"Much like the three-pointer, they're not going away," said Oklahoma defensive coordinator Alex Grinch.

"Good luck," veteran defensive coordinator Phil Bennett said. "If you're holding teams under 24 [points], you're doing a hell of a job."

"Until we can find a way to play with 12 on defense, it's going to be hard to slow a lot of these teams down," said Odom, a 17-year college football veteran as a player and coach.  

These summations are not new. Football has never been this leveraged to one side of the ball. It's also been damn entertaining. The nine highest-scoring seasons across the FBS have all come in the last nine years.

It's equally frustrating for those trying to stop it. Even worse for defensive types, the question now being asked: Will it ever be stopped?

"Schematically, defenses will catch up," veteran defensive coordinator Kevin Steele said. "But it's going to be a longer process than most. The athleticism that's on the field, the field is too wide [to cover] with 11 men."

Alabama might as well have written the manual on both sides of the discussion. The three highest-scoring teams in program history have taken the field in the last three years. But in winning his seventh national championship this season, Nick Saban had one of his worst defenses. In fact, Alabama in 2020 had the third-worst defense (352.2 yards game) to win ever a national championship. That goes back to the beginning of the wire service era in 1936.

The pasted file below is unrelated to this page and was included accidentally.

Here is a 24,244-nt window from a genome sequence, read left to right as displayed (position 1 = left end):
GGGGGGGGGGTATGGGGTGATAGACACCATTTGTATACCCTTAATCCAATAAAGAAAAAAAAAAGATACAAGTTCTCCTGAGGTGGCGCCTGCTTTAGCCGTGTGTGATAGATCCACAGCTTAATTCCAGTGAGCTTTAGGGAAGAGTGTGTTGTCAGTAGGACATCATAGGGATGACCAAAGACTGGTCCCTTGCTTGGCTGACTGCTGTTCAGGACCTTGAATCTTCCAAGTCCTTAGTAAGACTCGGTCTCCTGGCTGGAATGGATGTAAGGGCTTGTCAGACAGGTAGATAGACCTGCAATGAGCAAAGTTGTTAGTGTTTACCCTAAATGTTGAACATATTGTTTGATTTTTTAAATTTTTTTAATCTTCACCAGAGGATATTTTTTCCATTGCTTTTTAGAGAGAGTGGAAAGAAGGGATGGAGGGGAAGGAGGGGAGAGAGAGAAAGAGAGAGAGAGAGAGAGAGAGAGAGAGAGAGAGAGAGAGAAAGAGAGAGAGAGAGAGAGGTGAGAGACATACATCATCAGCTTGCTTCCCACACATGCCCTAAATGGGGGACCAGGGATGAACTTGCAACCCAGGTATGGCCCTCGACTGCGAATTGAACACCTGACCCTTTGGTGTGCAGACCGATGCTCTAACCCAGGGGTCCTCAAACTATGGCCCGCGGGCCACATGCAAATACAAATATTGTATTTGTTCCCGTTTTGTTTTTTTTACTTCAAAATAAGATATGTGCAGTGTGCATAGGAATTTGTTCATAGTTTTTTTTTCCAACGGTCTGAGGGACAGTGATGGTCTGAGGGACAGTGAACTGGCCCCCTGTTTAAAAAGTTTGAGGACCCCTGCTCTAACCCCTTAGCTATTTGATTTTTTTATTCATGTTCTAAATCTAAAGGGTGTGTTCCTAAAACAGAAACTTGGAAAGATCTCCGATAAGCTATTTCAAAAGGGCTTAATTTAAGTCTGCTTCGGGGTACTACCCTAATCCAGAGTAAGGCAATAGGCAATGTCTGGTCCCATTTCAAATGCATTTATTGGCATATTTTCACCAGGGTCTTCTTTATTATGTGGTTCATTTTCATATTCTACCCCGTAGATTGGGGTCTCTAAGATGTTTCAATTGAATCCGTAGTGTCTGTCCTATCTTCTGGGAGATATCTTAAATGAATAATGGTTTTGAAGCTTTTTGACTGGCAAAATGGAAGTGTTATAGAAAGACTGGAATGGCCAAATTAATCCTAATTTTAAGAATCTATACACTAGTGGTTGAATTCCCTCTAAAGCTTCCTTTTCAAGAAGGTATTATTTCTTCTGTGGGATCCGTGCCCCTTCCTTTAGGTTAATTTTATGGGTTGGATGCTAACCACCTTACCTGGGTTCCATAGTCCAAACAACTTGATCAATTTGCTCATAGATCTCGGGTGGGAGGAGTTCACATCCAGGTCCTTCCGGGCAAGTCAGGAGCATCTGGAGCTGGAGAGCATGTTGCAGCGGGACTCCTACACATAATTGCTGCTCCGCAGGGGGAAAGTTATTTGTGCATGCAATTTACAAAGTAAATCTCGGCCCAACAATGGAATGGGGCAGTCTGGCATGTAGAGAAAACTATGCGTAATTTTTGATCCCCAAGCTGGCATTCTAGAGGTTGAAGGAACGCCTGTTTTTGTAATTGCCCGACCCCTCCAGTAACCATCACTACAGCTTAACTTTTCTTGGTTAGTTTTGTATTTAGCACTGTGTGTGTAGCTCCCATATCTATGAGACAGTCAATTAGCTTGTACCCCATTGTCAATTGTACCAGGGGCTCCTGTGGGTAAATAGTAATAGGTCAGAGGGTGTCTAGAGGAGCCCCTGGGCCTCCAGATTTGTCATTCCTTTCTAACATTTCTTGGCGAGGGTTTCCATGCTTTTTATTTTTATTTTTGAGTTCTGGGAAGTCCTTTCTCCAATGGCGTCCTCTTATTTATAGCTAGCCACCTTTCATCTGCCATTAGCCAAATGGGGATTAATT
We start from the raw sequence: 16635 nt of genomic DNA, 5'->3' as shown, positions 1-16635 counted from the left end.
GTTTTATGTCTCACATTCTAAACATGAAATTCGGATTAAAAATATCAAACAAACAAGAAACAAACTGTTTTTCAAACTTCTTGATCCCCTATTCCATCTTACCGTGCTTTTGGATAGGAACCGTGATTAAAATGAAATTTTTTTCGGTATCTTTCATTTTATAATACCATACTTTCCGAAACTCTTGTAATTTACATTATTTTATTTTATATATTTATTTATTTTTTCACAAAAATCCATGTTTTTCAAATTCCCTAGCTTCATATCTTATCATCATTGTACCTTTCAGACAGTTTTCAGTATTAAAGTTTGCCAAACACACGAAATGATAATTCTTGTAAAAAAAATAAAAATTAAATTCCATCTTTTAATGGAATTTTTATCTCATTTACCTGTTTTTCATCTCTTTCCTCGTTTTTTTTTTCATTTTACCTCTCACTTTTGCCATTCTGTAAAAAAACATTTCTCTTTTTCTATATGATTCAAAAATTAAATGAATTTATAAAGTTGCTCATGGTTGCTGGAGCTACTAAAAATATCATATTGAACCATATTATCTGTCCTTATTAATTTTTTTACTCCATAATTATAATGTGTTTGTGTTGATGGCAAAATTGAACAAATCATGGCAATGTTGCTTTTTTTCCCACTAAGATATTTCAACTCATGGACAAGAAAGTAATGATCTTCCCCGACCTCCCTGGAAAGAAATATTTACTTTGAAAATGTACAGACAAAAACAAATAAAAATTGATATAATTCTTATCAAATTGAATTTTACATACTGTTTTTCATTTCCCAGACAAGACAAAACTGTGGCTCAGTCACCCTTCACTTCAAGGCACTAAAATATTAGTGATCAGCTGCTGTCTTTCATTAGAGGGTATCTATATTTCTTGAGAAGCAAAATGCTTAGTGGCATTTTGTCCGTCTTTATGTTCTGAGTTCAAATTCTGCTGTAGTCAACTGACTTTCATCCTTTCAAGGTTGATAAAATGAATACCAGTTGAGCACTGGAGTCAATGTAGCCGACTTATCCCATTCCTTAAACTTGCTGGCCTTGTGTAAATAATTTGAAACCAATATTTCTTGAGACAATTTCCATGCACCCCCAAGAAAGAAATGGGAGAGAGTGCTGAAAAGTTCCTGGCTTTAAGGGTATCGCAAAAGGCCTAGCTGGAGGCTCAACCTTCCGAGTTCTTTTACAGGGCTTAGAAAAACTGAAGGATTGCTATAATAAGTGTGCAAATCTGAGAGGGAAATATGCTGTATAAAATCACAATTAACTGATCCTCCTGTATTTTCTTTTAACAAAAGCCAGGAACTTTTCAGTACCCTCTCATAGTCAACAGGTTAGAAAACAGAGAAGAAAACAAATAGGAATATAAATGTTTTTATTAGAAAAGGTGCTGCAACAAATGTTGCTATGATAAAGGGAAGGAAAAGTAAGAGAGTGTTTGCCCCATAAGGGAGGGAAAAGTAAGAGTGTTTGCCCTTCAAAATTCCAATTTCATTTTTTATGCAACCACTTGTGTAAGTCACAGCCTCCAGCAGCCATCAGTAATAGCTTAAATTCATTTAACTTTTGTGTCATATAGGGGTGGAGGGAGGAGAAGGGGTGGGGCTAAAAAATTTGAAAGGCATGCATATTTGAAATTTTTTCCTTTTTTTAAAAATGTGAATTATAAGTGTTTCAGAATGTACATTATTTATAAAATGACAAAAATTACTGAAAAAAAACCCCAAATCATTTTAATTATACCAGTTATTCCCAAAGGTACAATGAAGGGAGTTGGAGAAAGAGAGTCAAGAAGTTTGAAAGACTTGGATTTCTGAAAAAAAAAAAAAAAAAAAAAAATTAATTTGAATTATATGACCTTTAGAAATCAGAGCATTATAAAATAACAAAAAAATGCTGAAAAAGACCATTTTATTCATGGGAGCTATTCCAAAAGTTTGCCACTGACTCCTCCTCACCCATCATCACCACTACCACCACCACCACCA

"We have a good defense," Saban said. "We gave up 19 points [per game] last year. That was first in the SEC. That's six points above what we think is average. The game is different now. People score fast. I grew up with the idea, 'You play good defense, you run the ball, you control vertical field position on special teams, you're going to win.' … You don't win anything now doing that."

Not these days. The most important statistics have become explosive plays and points per possession. You win those categories, you're usually going to win big.

In the space of their careers, Alabama's Class of 2017 won two national championships. As freshmen, they were part of the best championship defense of the College Football Playoff era (260.4 yards in 2017). As seniors, they were part of the worst championship defense of the CFP era (2020).

"I changed my philosophy about five or six years ago when Lane [Kiffin] came here [as offensive coordinator]," Saban added. "We said, 'We gotta outscore 'em.'"

That tipping point in 2014 changed not only Alabama but all of college football. Saban made it OK for everyone to spread word of the spread. The generation's greatest coach joined the revolution going against every defensive instinct.